The Ka-Bar Becker BK-16 is a great knife with two glaring issues that you can easily remedy and upgrade yourself. Here’s how to fix one of them.
In addition to being a Le Cordon Bleu-trained chef, Ethan Becker is also a master knife designer. The brains behind many of Ka-Bar’s best designs, Becker’s insights result in some of the best fixed blades available, all at a very reasonable price.
Of the knives in his stable, my favorite, and perhaps the internet’s favorite, is the BK-16, a midsize knife with excellent ergonomics and the ability to do just about anything you ask of it. The BK-16 is an excellent blade, but there were two glaring issues for me.
First, a cake frosting-thick coating inhibits good slicing and clean cutting. Second, the sheath really leaves a lot to be desired.
Here, I give solutions to the first problem, detailing how to remove the coating. This will work on many coated blades, especially those in the Ka-Bar lineup. If the knife’s coating is a spray-on as opposed to a PVD coating, this has a chance of working (though always test in an inconspicuous spot first).
We’ll talk more about making Kydex sheaths in an article coming soon.
Coating Removal: Supplies
First, make sure it’s not paint thinner or mineral spirits. While these can take off a small bit of paint or thin coatings, they can’t get rid of the coatings here.
I used a gel-based stripper available at both Home Depot and Lowe’s called CitriStrip. It lacks some of the high-powered solvents that other strippers do but worked just as well. Not worrying about fumes or the disposal of hazardous chemicals is a good thing.
While you could try this with a butter knife or a chisel, this is exactly what a putty knife is designed to do. And they’re cheap.
Although CitriStrip won’t burn your skin off at the slightest contact, it’s still a powerful solvent and will cause skin irritation. Avoid touching it if you can. Plus, with all of us quarantining, you probably already have some disposable gloves.
For all its orangey goodness, CitriStrip in the eyes would still be a major problem.
Other Stuff That’s Nice to Have
To make the process even easier, use an old toothbrush, a Q-tip, a wire brush, a small screwdriver, and a magnetic parts tray.
All but the magnetic parts tray will help you get rid of the last flecks of the coating. While technically only the coating on the blade needs to be removed, those of us who like to unlock completeness achievements in video games will try to get rid of coating even in the screw holes under the handle scales.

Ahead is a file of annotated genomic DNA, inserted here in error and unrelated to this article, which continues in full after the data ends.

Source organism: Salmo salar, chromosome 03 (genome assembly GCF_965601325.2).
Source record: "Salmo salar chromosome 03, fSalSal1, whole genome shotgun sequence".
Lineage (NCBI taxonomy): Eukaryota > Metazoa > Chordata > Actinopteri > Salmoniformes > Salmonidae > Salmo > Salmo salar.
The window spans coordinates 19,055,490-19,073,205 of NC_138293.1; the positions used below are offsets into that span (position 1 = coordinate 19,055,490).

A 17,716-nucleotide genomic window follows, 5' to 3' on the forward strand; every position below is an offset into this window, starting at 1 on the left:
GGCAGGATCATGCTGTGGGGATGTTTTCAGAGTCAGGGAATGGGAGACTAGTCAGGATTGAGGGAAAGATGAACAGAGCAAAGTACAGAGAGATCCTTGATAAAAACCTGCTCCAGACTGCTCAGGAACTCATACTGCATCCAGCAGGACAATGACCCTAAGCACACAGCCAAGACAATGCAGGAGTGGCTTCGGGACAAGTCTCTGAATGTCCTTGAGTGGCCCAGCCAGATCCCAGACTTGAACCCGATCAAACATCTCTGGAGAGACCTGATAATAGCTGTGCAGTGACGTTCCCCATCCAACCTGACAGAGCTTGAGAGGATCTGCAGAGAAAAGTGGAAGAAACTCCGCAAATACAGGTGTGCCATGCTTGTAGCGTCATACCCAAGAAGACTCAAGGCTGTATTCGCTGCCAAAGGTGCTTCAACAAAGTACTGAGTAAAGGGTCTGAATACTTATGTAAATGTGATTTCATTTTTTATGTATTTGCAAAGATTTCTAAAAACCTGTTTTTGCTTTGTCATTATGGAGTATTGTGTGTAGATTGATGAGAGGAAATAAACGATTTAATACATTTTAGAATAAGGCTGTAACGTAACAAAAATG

A magnetic parts tray keeps your parts in the same place. If you don’t have one, get one. It’s incredibly handy, and you’ll use it for a myriad of other things.
Upgrading the Ka-Bar BK-16: Starting the Process
First, you need to disassemble your knife completely, removing the handle scales, any lanyard you may have on the knife, and the hardware attaching the handle scales. When you’re finished, the knife should look like this:
After you have the knife completely naked, set up a container for the stripping agent. Here, I used a disposable lasagna tray, but anything made of glass should also work (please wash thoroughly if the container is not disposable).
Once the knife is stripped, pour out enough stripper until the bottom of the tray is mostly covered. After that, you can just lay the knife in there and make sure the entire knife is covered. To aid in retrieval, I bent a nail and put it through the lanyard hole:
Once the knife is coated, let it sit in the stripper. I let my BK-16 soak for 24 hours despite the recommended 8-hour period. The end result was glorious; the coating all but fell off the knife. Here it is about 30 seconds into the stripping process:
And here’s the knife 15 seconds after that:
After the flats are cleared off, it’s time for detail work. I needed a wire brush to clean up the plunge lines (I should have taped up the edge; working on a knife like this without the edge taped is a safety hazard):
I then used a small flathead screwdriver to clean up the interior steel from the milled holes in the handle. This is entirely unnecessary, but again, I’m a completist.
Finally, I used a Q-tip to rid the screw holes of the coating. This was the last thing I did before reassembling the knife, and I’m convinced there’s not a single speck of coating left on my BK-16.
Coating Removal: Results
Here’s what the knife looks like nude, post-strip. The grind lines are very visible, which I suppose will bother some people, but the laser marking and the stone washing look nice to me.
Overall, I’m very pleased with how the stripping went, and the knife definitely slices better now. But it does mean that I have to be more cognizant of rust and more religious in coating my knife with an anti-rusting agent (I like EDCi or WD40).
Coming soon, I’m going to show you step by step how to keep upgrading your Ka-Bar BK-16 by making a Kydex sheath.